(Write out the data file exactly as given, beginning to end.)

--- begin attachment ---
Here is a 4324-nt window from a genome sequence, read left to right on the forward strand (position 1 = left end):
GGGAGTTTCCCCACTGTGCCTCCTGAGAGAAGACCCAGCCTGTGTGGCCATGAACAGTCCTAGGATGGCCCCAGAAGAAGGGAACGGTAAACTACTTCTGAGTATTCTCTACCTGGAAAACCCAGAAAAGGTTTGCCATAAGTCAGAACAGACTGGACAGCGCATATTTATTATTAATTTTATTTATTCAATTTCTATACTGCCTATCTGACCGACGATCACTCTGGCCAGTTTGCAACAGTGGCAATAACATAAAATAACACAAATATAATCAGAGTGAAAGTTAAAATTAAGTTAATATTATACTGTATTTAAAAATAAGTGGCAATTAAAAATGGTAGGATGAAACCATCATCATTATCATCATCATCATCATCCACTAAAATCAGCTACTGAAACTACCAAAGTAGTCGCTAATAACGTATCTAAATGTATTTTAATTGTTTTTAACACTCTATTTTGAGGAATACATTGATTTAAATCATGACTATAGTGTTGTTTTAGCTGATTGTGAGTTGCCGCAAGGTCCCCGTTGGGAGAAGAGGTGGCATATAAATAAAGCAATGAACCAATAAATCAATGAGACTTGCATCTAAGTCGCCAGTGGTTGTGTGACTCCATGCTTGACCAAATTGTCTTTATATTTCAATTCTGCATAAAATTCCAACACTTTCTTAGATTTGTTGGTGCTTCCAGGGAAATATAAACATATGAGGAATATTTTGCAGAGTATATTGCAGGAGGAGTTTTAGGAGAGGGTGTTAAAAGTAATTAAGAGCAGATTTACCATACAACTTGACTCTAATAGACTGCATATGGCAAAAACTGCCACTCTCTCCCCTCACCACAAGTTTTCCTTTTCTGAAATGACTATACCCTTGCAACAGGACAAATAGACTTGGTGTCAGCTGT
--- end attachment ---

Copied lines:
Here is a 4324-nt window from a genome sequence, read left to right on the forward strand (position 1 = left end):
GGGAGTTTCCCCACTGTGCCTCCTGAGAGAAGACCCAGCCTGTGTGGCCATGAACAGTCCTAGGATGGCCCCAGAAGAAGGGAACGGTAAACTACTTCTGAGTATTCTCTACCTGGAAAACCCAGAAAAGGTTTGCCATAAGTCAGAACAGACTGGACAGCGCATATTTATTATTAATTTTATTTATTCAATTTCTATACTGCCTATCTGACCGACGATCACTCTGGCCAGTTTGCAACAGTGGCAATAACATAAAATAACACAAATATAATCAGAGTGAAAGTTAAAATTAAGTTAATATTATACTGTATTTAAAAATAAGTGGCAATTAAAAATGGTAGGATGAAACCATCATCATTATCATCATCATCATCATCCACTAAAATCAGCTACTGAAACTACCAAAGTAGTCGCTAATAACGTATCTAAATGTATTTTAATTGTTTTTAACACTCTATTTTGAGGAATACATTGATTTAAATCATGACTATAGTGTTGTTTTAGCTGATTGTGAGTTGCCGCAAGGTCCCCGTTGGGAGAAGAGGTGGCATATAAATAAAGCAATGAACCAATAAATCAATGAGACTTGCATCTAAGTCGCCAGTGGTTGTGTGACTCCATGCTTGACCAAATTGTCTTTATATTTCAATTCTGCATAAAATTCCAACACTTTCTTAGATTTGTTGGTGCTTCCAGGGAAATATAAACATATGAGGAATATTTTGCAGAGTATATTGCAGGAGGAGTTTTAGGAGAGGGTGTTAAAAGTAATTAAGAGCAGATTTACCATACAACTTGACTCTAATAGACTGCATATGGCAAAAACTGCCACTCTCTCCCCTCACCACAAGTTTTCCTTTTCTGAAATGACTATACCCTTGCAACAGGACAAATAGACTTGGTGTCAGCTGT